Like many college students who wanted to boost their GPAs and still have enough time to work and have a social life, I sought out a few classes considered easy A's with the urgency of a pirate seeking buried treasure.
A "History of the Beatles" class I took my sophomore year is one that stands out. A "Sports Culture" class from my junior year is another.
Stories like that make it difficult for me to get too preachy and judgmental about Tuesday night's news that many athletes at North Carolina enrolled in a relatively stress-free class called "Naval Weapons Systems."
According to the Raleigh News & Observer, 30 of the 38 North Carolina students enrolled in the class in spring 2007 were athletes, including six members of the men's basketball team. The class did meet but it had no mandatory exams, quizzes or research papers — only a brief midterm paper and a 20-minute oral presentation split among five students.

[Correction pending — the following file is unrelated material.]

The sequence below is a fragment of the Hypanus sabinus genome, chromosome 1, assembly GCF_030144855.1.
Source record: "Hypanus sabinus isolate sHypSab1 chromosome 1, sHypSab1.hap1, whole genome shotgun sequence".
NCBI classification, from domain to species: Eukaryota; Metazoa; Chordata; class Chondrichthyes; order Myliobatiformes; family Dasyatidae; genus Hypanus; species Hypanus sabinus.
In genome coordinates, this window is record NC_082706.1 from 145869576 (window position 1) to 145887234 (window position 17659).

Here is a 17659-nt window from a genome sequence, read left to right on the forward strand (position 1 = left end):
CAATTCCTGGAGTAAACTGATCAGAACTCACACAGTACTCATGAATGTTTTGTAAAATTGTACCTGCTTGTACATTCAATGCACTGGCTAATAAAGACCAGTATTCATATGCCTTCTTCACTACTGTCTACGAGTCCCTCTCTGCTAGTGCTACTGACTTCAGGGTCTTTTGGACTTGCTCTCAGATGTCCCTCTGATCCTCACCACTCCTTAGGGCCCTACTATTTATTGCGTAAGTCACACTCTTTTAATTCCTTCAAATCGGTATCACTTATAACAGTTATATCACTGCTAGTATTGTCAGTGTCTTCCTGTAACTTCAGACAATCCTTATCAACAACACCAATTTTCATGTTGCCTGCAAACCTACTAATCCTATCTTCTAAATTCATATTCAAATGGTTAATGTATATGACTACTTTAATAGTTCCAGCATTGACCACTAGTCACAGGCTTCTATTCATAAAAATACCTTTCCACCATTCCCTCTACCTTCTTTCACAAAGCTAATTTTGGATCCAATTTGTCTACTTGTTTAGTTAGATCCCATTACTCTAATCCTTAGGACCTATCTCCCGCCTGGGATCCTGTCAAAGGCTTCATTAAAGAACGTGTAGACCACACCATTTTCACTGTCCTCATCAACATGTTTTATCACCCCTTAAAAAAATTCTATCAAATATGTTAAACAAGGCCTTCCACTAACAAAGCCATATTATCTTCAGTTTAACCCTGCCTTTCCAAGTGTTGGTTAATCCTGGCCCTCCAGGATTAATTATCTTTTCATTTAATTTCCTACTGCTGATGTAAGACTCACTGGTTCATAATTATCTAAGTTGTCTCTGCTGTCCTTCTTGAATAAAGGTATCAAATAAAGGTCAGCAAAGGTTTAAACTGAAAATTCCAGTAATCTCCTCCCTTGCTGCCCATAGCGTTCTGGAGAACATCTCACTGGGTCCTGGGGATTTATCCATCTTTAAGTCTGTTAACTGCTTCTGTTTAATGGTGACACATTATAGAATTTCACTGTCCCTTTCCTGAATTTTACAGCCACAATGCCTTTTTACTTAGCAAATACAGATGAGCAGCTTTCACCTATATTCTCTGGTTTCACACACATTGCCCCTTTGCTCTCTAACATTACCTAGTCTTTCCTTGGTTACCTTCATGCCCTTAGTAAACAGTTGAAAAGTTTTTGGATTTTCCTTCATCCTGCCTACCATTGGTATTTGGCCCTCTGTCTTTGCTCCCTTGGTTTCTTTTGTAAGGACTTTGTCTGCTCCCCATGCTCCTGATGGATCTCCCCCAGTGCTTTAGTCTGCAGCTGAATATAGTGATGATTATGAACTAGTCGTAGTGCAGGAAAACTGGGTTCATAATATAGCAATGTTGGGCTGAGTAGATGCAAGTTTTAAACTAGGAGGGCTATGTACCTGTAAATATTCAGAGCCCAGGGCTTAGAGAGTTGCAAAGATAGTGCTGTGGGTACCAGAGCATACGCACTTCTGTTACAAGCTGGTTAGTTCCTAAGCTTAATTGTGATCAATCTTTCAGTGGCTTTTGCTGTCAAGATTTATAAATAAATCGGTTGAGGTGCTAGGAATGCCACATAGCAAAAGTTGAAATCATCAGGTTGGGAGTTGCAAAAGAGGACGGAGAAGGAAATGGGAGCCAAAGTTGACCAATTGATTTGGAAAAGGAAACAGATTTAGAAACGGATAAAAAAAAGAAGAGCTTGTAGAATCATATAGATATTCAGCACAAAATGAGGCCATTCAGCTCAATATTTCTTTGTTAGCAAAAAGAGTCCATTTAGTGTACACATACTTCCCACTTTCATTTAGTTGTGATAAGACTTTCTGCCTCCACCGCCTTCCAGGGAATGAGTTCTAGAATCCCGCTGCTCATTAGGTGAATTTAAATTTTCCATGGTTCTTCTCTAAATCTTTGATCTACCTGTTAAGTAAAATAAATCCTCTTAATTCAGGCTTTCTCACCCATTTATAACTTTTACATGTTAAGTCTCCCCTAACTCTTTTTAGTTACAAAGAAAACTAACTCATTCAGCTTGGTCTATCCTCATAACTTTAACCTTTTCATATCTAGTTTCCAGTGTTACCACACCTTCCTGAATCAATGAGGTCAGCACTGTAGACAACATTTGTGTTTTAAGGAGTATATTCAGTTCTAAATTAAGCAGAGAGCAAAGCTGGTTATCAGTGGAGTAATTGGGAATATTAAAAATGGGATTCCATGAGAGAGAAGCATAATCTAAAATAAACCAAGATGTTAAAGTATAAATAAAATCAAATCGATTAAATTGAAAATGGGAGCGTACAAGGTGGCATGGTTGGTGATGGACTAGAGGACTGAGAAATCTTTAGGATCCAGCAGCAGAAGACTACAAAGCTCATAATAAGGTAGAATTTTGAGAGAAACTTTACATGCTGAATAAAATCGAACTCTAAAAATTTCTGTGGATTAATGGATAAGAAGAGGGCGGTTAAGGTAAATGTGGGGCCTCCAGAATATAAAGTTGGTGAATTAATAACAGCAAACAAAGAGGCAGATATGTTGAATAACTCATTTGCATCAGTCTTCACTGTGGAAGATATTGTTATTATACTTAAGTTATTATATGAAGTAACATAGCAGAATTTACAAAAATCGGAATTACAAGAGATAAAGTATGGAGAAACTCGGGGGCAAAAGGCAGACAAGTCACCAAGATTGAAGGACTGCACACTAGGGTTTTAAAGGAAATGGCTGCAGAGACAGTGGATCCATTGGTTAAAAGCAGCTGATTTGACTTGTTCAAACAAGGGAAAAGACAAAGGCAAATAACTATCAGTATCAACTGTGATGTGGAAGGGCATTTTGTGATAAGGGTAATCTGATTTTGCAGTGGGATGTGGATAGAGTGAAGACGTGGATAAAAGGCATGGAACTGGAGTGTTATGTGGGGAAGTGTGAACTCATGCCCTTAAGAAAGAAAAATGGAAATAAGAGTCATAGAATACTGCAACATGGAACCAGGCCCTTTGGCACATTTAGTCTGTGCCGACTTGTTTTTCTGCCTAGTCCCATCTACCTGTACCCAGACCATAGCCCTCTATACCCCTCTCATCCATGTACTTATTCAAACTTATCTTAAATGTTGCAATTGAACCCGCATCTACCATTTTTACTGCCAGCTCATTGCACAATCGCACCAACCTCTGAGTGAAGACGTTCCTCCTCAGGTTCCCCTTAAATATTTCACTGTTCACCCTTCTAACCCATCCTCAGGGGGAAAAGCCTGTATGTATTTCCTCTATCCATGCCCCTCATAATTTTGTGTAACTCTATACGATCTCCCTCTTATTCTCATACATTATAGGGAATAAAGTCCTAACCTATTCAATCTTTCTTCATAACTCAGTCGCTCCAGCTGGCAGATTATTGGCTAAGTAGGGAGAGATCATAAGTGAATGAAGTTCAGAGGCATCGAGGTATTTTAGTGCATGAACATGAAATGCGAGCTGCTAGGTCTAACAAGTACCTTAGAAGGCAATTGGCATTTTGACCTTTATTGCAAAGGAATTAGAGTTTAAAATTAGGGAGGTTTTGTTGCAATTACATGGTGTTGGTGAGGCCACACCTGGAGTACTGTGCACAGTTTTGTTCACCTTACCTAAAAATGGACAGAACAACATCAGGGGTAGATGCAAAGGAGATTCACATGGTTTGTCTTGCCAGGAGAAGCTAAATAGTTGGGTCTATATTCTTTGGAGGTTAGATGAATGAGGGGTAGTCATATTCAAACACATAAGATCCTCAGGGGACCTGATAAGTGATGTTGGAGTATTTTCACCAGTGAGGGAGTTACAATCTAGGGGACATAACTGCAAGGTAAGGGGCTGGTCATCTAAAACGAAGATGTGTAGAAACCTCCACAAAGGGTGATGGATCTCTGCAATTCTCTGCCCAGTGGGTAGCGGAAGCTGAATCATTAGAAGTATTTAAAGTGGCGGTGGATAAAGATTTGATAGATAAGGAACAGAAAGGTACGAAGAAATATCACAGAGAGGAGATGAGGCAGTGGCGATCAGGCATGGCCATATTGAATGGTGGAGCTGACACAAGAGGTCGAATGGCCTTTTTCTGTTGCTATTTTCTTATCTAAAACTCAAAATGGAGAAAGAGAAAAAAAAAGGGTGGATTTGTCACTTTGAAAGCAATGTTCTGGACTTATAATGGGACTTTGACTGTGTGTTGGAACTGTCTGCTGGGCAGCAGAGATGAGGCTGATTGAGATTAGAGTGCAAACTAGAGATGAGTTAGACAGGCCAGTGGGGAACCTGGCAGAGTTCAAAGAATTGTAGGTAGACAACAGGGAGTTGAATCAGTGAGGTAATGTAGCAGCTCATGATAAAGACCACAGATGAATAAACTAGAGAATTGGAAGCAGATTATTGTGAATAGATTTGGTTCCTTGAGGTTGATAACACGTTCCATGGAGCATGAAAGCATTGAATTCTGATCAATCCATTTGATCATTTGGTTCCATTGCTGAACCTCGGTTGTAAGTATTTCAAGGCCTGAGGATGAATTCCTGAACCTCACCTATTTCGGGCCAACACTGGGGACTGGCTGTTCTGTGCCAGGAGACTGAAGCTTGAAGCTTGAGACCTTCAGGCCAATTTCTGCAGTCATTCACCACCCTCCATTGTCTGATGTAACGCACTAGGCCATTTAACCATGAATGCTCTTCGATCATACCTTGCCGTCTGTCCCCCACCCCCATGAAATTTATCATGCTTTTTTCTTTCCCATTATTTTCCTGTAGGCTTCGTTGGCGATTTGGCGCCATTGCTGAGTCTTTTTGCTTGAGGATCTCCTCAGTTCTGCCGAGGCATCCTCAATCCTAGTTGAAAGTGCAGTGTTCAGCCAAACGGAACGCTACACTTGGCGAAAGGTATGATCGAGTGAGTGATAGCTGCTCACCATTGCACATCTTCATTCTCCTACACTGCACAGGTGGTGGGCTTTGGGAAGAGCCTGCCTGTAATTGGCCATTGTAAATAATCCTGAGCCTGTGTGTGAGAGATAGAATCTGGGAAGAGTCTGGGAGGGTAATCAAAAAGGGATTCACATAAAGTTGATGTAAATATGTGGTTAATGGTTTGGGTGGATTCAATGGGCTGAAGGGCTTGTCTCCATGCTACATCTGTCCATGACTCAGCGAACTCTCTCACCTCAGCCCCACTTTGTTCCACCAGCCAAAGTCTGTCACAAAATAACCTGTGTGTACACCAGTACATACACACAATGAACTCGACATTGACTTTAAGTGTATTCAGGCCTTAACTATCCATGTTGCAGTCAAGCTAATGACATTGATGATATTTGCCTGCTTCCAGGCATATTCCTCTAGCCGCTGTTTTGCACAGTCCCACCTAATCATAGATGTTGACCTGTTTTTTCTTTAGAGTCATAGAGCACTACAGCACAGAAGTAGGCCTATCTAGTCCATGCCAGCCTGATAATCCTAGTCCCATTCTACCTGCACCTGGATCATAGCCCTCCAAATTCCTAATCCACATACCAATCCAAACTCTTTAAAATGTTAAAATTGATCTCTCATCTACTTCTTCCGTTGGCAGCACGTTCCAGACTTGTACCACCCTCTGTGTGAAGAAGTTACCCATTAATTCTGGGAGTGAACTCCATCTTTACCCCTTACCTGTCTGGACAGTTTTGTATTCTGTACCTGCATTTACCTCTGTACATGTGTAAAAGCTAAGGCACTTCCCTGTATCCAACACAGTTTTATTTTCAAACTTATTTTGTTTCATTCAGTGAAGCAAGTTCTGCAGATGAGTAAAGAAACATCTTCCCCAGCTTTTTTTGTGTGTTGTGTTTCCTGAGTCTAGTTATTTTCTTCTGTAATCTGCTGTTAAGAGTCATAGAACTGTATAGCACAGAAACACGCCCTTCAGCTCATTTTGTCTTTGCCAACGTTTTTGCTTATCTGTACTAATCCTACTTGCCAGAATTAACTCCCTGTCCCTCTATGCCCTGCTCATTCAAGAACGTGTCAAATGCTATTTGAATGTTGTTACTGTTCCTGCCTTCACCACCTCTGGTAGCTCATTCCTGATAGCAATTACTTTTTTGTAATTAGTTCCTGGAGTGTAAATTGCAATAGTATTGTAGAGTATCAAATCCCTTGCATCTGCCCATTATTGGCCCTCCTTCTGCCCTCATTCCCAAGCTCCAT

The class comes under scrutiny now because of an academical scandal that began with "no-show" classes in North Carolina's Department of African and Afro-American Studies and involved mostly football players. The scandal has sparked multiple investigations this year and led to the resignation of Chancellor Holden Thorp last month.
If the North Carolina athletes in this naval sciences class received special treatment from the professor or received a grade without doing the requisite work, then this is an issue that could and should prompt further NCAA punishment. If this is merely a group of students taking a class they heard wouldn't be too difficult, then it's no different than what goes on among athletes and non-athletes at every campus across the country.
It's now the job of North Carolina officials and NCAA investigators to determine which of those scenarios is the case.
North Carolina made a mockery of its ballyhooed academic mission for a long time with its academic shenanigans in the African and Afro-American Studies Department, so the Tar Heels deserve any additional scrutiny they get now as a result. But unless compelling evidence surfaces that the athletes got on easier ride than other students, this latest story probably isn't going to lead anywhere.